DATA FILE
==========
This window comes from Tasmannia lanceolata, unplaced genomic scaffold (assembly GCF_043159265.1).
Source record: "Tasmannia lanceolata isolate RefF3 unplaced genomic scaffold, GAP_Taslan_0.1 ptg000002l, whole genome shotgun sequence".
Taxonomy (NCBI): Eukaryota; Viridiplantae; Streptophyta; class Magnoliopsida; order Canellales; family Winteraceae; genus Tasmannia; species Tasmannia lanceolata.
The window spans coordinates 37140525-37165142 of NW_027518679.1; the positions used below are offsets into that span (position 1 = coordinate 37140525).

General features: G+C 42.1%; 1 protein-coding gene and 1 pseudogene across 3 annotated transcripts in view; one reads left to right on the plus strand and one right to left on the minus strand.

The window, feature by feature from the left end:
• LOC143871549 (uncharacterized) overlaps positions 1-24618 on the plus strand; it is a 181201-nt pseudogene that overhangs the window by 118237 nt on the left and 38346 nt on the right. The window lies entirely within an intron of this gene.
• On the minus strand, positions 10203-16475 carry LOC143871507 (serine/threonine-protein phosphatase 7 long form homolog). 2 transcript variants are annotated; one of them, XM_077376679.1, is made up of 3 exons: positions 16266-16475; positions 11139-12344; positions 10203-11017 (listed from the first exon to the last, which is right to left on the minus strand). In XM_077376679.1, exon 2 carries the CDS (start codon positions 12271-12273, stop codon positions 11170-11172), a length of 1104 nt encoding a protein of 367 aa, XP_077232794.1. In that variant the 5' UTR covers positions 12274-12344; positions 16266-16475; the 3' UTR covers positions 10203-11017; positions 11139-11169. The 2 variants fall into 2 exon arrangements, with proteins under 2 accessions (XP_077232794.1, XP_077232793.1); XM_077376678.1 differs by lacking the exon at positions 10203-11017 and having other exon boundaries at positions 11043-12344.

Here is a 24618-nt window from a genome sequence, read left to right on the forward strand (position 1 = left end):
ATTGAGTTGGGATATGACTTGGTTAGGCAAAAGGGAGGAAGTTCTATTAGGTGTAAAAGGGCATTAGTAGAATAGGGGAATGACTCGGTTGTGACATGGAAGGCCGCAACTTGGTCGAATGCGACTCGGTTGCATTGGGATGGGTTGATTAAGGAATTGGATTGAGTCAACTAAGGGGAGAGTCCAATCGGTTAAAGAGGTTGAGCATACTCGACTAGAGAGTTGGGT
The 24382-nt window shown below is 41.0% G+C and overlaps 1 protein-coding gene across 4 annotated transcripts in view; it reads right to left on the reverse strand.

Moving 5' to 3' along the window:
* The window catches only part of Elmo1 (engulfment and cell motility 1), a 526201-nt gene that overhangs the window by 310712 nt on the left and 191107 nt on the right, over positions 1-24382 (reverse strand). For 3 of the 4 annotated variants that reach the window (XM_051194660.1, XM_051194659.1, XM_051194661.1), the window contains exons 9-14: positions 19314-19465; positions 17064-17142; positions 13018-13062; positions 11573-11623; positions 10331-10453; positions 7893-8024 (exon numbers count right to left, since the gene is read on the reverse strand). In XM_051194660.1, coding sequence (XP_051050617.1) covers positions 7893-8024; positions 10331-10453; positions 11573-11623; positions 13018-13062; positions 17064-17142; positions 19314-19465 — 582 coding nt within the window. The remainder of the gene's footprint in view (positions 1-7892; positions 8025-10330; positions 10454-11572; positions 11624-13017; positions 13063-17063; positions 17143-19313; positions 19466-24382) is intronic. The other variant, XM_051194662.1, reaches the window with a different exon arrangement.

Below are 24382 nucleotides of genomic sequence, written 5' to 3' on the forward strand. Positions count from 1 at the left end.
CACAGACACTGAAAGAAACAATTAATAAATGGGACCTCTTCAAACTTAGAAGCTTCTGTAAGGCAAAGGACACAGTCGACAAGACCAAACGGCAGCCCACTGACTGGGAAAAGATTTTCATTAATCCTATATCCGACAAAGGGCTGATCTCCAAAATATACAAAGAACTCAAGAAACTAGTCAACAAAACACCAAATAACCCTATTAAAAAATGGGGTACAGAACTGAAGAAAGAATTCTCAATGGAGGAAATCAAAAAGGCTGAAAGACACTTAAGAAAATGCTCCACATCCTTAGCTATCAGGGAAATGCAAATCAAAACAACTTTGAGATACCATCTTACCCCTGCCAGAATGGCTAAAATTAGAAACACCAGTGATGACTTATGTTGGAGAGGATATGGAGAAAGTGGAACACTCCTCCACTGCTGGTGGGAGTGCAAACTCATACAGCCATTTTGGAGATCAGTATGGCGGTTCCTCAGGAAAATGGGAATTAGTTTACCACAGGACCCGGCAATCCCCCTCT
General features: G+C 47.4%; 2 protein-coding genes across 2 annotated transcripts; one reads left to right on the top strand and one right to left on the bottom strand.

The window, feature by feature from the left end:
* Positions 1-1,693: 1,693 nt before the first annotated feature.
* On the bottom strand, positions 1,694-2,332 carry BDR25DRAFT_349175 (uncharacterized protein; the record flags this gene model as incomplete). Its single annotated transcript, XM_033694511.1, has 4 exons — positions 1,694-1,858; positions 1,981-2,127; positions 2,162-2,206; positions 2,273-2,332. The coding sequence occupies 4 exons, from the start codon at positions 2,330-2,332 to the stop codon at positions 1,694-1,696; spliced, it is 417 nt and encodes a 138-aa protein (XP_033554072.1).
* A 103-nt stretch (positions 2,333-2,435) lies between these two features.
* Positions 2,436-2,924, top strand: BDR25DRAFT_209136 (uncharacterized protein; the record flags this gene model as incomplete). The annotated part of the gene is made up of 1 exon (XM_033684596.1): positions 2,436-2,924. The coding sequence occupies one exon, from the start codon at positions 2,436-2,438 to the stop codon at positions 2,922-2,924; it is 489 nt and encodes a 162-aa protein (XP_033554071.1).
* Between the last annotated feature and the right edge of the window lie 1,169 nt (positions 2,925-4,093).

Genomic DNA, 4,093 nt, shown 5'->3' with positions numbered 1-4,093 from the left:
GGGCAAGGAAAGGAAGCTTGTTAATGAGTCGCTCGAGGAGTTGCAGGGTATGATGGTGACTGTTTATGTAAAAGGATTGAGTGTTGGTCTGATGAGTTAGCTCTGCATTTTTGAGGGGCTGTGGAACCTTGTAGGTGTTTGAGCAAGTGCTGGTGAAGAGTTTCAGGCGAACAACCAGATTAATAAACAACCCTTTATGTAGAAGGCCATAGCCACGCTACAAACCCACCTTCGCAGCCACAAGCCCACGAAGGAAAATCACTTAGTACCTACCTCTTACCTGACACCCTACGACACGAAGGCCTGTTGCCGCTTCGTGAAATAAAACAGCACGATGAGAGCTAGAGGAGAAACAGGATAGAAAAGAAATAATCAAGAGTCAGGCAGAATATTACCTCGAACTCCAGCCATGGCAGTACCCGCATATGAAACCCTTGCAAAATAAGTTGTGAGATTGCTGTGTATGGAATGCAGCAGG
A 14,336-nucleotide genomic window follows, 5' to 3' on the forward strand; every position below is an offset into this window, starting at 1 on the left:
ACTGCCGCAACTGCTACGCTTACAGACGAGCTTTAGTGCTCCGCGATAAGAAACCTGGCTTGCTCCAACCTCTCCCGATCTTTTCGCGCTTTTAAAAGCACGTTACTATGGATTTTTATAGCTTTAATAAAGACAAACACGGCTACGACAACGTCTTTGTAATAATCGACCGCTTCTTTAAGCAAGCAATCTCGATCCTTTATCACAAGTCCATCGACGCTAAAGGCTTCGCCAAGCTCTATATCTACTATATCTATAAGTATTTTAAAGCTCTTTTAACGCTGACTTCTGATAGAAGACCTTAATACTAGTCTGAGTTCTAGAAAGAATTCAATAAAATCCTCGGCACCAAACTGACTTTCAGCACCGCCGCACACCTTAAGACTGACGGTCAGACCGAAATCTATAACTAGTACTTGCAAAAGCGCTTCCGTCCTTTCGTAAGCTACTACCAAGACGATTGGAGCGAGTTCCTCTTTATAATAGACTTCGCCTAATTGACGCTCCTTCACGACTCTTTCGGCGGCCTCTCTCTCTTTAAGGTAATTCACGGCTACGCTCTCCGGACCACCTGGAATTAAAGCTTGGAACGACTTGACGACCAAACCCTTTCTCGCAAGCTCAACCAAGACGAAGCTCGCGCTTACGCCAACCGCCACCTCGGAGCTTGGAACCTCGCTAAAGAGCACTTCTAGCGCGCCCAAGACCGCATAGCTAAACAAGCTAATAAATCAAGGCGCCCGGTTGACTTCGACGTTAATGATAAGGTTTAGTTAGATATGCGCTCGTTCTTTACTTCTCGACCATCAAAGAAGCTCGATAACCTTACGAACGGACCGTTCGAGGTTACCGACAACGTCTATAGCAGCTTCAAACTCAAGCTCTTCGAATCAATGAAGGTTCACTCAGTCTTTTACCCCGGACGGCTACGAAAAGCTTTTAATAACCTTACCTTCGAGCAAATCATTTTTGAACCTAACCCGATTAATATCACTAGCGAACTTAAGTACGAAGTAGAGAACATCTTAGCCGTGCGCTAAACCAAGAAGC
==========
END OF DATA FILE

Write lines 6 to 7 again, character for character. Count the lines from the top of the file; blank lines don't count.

The window, feature by feature from the left end:
• LOC143871549 (uncharacterized) overlaps positions 1-24618 on the plus strand; it is a 181201-nt pseudogene that overhangs the window by 118237 nt on the left and 38346 nt on the right. The window lies entirely within an intron of this gene.